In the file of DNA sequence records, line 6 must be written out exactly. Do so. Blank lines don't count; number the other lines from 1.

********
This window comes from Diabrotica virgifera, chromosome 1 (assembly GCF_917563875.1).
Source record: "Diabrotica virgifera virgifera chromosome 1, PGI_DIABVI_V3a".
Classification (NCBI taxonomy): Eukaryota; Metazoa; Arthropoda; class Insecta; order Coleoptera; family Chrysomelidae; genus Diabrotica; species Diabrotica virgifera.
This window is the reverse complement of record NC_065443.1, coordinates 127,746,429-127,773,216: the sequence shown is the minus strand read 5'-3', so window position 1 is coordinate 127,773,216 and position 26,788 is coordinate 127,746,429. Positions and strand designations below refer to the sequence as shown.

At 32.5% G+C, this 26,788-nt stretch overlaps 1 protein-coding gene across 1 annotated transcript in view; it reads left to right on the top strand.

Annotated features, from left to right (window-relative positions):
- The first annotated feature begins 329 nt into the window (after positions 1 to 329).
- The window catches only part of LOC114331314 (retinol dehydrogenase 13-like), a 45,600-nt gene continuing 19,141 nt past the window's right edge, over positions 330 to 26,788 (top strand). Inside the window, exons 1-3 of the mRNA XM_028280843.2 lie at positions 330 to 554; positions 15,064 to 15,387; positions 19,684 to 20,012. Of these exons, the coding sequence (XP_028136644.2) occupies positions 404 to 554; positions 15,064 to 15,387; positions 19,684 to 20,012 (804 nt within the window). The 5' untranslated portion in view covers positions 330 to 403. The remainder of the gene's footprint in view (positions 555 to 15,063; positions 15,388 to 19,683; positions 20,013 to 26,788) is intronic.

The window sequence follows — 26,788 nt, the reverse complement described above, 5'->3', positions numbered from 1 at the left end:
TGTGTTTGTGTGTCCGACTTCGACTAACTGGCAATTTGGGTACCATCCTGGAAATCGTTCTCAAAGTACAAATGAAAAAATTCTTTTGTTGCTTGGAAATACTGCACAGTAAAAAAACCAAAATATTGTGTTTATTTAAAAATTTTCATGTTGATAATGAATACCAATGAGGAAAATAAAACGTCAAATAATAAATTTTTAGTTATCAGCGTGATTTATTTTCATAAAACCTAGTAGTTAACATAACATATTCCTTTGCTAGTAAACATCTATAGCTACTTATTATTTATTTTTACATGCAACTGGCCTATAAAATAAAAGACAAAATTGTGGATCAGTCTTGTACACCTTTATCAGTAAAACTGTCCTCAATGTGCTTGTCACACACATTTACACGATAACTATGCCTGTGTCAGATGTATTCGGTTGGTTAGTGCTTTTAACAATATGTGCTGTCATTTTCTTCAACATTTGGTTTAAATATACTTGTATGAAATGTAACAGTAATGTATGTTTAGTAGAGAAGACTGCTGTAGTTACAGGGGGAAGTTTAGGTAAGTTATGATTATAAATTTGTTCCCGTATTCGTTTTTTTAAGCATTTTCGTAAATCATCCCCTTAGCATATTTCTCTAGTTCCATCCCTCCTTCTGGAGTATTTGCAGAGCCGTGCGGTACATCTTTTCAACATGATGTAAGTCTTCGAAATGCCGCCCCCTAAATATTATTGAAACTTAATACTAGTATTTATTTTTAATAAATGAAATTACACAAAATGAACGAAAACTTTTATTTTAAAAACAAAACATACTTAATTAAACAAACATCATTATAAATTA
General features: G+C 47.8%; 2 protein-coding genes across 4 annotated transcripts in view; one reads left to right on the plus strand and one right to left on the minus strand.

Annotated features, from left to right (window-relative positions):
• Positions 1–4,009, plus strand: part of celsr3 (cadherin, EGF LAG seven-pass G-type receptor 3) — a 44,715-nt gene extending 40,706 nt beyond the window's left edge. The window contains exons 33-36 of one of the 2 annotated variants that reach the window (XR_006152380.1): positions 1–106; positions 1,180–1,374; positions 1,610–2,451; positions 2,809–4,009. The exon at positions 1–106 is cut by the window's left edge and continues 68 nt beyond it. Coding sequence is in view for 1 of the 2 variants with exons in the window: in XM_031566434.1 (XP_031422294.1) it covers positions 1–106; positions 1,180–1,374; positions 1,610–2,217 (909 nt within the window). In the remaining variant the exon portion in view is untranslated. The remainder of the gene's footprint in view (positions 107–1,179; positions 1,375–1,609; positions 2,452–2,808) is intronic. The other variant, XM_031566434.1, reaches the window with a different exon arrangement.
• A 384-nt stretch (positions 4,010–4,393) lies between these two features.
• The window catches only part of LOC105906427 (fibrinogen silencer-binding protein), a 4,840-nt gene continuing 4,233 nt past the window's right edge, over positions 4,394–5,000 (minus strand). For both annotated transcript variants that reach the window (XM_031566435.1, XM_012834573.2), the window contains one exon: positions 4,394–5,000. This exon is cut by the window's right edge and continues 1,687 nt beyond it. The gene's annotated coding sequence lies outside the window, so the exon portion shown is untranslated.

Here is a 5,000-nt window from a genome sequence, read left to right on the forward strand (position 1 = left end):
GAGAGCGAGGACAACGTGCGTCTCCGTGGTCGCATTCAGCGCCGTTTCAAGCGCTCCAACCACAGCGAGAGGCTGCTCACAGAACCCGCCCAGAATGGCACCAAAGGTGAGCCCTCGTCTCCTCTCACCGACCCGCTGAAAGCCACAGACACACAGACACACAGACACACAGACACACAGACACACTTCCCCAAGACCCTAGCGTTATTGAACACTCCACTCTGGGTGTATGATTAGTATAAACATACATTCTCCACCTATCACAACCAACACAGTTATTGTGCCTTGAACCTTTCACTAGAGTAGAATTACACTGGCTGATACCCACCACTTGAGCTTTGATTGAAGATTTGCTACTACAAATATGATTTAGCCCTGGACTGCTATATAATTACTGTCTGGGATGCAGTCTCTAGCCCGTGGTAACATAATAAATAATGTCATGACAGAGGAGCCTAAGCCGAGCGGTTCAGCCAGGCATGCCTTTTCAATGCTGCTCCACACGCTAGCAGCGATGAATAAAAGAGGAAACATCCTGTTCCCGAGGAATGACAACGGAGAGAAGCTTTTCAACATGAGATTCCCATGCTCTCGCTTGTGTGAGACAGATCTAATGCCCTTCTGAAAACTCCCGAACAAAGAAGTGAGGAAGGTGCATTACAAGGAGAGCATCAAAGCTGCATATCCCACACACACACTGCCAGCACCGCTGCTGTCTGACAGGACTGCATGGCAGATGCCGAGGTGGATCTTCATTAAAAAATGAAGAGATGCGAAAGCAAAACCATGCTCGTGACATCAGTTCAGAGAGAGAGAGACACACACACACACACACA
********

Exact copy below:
Annotated features, from left to right (window-relative positions):